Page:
As the Washington Capitals were in the midst of thrashing the Boston Bruins in Wednesday’s 7-0 blowout, a chorus of chants broke out from the Capital One Arena crowd from time-to-time. They chanted for the defending Stanley Cup champions to go back-to-back. They cheered “Let’s Go Caps,” as they do for every home game.
But with around seven minutes left in the third period, another loud rallying cry came from the right side of the soldout arena.
“Free Tom Wilson! Free Tom Wilson!”
Hours before puck drop, the Capitals were hit with the news that their first-line winger would be suspended for the first 20 games of the season, punishment for his preseason hit on St.Louis Blues center Oskar Sundqvist.
If the ban stands — Wilson has the right to appeal within 48 hours — the 24-year-old would lose $1.26 million of his $5.1 million salary. The Capitals would also have to replace the production of someone expected to be a major contributor.
“I was pretty surprised,” forward T.J. Oshie said. “I think it’s unfortunate for Tom that the league is making an example out of him. They set the standards, they want to get the dirty stuff out of the game. Which I think at least Tom’s play was on the ice and he was hitting the guy that had the puck milliseconds before.”
Last week, Wilson delivered a blindside hit on Sundqvist, leaving the winger concussed and with a shoulder injury. In a video explaining the punishment, the NHL cited Wilson’s “unprecedented frequency of suspensions in the history of the Department of Player Safety.”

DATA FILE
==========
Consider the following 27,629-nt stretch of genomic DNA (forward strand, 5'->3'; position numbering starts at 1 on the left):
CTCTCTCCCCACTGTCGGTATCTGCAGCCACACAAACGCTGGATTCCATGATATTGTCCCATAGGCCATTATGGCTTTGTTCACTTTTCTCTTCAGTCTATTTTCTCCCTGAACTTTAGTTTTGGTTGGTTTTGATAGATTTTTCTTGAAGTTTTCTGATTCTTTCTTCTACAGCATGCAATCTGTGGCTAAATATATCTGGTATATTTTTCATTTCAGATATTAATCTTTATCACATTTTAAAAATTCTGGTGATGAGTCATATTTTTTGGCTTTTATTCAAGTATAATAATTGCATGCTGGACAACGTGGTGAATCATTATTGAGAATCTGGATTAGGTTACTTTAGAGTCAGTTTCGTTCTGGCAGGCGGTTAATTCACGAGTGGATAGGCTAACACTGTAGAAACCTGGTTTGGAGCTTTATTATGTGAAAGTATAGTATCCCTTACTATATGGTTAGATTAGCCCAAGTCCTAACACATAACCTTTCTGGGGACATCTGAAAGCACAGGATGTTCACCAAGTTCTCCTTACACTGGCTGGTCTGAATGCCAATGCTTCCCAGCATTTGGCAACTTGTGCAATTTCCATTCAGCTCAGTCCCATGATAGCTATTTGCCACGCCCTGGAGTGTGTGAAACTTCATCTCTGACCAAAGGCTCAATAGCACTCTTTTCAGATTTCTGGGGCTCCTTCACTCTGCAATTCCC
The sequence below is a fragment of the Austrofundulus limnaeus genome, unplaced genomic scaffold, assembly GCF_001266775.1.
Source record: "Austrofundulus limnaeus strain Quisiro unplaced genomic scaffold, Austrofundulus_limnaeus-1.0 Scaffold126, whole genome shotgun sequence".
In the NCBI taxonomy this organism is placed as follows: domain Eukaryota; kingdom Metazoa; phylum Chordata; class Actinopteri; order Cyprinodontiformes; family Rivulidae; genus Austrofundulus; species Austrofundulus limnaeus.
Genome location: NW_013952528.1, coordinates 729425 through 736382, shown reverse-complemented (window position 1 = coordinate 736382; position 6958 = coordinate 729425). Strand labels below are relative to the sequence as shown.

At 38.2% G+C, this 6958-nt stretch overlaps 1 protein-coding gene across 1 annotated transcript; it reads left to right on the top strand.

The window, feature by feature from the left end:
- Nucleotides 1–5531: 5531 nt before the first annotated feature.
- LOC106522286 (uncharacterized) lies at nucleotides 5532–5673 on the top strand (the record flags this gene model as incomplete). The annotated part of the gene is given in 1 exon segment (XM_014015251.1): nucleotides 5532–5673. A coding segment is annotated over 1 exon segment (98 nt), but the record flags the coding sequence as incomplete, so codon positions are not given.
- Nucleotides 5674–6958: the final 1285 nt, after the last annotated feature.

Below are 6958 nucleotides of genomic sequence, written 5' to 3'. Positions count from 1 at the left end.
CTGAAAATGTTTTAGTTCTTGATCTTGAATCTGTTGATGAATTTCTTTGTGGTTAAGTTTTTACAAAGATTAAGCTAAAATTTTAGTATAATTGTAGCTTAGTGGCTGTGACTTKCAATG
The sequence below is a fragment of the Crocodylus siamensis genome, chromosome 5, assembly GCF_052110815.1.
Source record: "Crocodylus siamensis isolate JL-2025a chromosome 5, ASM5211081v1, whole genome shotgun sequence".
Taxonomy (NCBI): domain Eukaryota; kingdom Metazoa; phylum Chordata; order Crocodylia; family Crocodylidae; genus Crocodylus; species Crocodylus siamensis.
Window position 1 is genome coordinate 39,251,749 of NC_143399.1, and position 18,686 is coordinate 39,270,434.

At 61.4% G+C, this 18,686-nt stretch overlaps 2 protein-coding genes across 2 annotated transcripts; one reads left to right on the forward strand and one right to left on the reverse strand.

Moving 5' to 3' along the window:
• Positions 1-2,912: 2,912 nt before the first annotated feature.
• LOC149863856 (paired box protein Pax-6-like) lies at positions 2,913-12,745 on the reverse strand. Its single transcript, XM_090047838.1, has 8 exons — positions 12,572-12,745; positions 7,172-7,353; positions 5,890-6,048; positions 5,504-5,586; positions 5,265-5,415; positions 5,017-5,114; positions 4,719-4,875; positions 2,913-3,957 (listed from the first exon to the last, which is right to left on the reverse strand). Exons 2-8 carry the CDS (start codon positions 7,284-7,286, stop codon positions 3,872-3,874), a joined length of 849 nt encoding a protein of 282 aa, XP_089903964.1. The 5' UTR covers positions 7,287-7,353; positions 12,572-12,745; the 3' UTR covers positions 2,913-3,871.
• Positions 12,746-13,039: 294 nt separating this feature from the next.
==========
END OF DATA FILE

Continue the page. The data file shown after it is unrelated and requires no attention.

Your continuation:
This is Wilson’s fourth suspension in the last 105 games, dating back to last year’s preseason.
The Capitals declined to make general manager Brian MacLellan available to reporters after the league’s ruling, and Wilson has not addressed the incident, either.
Coach Todd Reirden said he couldn’t comment on the matter, but indicated Wilson was likely to appeal the suspension.
Wilson was on the ice for the team’s pre-game festivities, which included raising the franchise’s Stanley Cup banner. He received a warm greeting from the crowd and from his teammates.
“Obviously I think everybody probably knows how we feel about it in our room,” goaltender Braden Holtby said of Wilson’s suspension. “It’s a tough thing since we don’t agree with it but it was tough for Tom. I think the biggest thing is we’ve got to support him through this. It’s unfair and tough for a good player like that. He’s obviously a huge part of our team.”
The Capitals expected Wilson to develop further after a promising campaign last season, giving him a new six-year, $31 million contract in the offseason. Wilson, who had 14 goals and 21 assists last season, told reporters in May after his three-game playoff suspension that he had to be more careful with his physicality moving forward.
It is unclear, meanwhile, if the league’s multi-layered appeal process will help Wilson reduce his ban.
In the meantime, the Capitals will have to adjust without him.
“It’s hard,” Oshie said. “Tom’s such a big part of our team. I know he’s younger, but he’s kind of the big brother out there. He protects guys. I think other teams, when you got a guy like that – (Ryan) Reaves is a pretty big heavyweight, for example, when you got a guy like Reaves on the team, guys don’t really run around and take advantage of people because they know they’ll get away with it if not.
“So we’ll have other guys step up, but Tom’s such a big part of our team. Top-line guy, plays big minutes in the [penalty kill] and brings a lot of emotion to the game for us. He’ll be missed.”